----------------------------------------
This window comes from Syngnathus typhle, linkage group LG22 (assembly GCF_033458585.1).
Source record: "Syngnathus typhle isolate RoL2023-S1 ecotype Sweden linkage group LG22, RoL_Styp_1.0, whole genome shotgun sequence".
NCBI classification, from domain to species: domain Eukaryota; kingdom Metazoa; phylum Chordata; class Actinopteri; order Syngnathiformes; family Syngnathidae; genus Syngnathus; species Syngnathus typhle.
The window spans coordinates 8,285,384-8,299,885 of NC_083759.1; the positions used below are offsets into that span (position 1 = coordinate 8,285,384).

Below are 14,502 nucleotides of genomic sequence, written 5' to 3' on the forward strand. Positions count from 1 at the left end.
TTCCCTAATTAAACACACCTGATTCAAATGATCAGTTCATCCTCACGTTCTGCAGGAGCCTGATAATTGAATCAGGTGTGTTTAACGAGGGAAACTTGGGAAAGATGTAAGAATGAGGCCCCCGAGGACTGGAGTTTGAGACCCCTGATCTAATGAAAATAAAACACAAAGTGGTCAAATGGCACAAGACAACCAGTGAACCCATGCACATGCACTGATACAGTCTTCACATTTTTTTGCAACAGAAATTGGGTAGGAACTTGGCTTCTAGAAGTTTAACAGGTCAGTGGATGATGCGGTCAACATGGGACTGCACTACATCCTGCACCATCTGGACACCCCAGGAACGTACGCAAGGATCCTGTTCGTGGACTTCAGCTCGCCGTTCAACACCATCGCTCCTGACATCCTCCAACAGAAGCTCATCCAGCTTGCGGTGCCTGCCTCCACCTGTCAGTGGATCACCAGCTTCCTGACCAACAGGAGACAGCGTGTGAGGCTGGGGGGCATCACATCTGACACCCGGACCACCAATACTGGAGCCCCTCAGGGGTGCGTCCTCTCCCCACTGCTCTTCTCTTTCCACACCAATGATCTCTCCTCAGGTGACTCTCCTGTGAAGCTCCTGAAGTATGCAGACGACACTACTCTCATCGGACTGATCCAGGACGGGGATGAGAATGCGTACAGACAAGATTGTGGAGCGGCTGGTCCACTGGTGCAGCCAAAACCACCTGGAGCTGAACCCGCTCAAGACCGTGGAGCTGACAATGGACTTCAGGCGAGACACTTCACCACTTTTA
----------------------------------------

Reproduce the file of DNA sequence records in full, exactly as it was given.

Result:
This window comes from Syngnathus typhle, linkage group LG22 (assembly GCF_033458585.1).
Source record: "Syngnathus typhle isolate RoL2023-S1 ecotype Sweden linkage group LG22, RoL_Styp_1.0, whole genome shotgun sequence".
NCBI classification, from domain to species: domain Eukaryota; kingdom Metazoa; phylum Chordata; class Actinopteri; order Syngnathiformes; family Syngnathidae; genus Syngnathus; species Syngnathus typhle.
The window spans coordinates 8,285,384-8,299,885 of NC_083759.1; the positions used below are offsets into that span (position 1 = coordinate 8,285,384).

Below are 14,502 nucleotides of genomic sequence, written 5' to 3' on the forward strand. Positions count from 1 at the left end.
TTCCCTAATTAAACACACCTGATTCAAATGATCAGTTCATCCTCACGTTCTGCAGGAGCCTGATAATTGAATCAGGTGTGTTTAACGAGGGAAACTTGGGAAAGATGTAAGAATGAGGCCCCCGAGGACTGGAGTTTGAGACCCCTGATCTAATGAAAATAAAACACAAAGTGGTCAAATGGCACAAGACAACCAGTGAACCCATGCACATGCACTGATACAGTCTTCACATTTTTTTGCAACAGAAATTGGGTAGGAACTTGGCTTCTAGAAGTTTAACAGGTCAGTGGATGATGCGGTCAACATGGGACTGCACTACATCCTGCACCATCTGGACACCCCAGGAACGTACGCAAGGATCCTGTTCGTGGACTTCAGCTCGCCGTTCAACACCATCGCTCCTGACATCCTCCAACAGAAGCTCATCCAGCTTGCGGTGCCTGCCTCCACCTGTCAGTGGATCACCAGCTTCCTGACCAACAGGAGACAGCGTGTGAGGCTGGGGGGCATCACATCTGACACCCGGACCACCAATACTGGAGCCCCTCAGGGGTGCGTCCTCTCCCCACTGCTCTTCTCTTTCCACACCAATGATCTCTCCTCAGGTGACTCTCCTGTGAAGCTCCTGAAGTATGCAGACGACACTACTCTCATCGGACTGATCCAGGACGGGGATGAGAATGCGTACAGACAAGATTGTGGAGCGGCTGGTCCACTGGTGCAGCCAAAACCACCTGGAGCTGAACCCGCTCAAGACCGTGGAGCTGACAATGGACTTCAGGCGAGACACTTCACCACTTTTA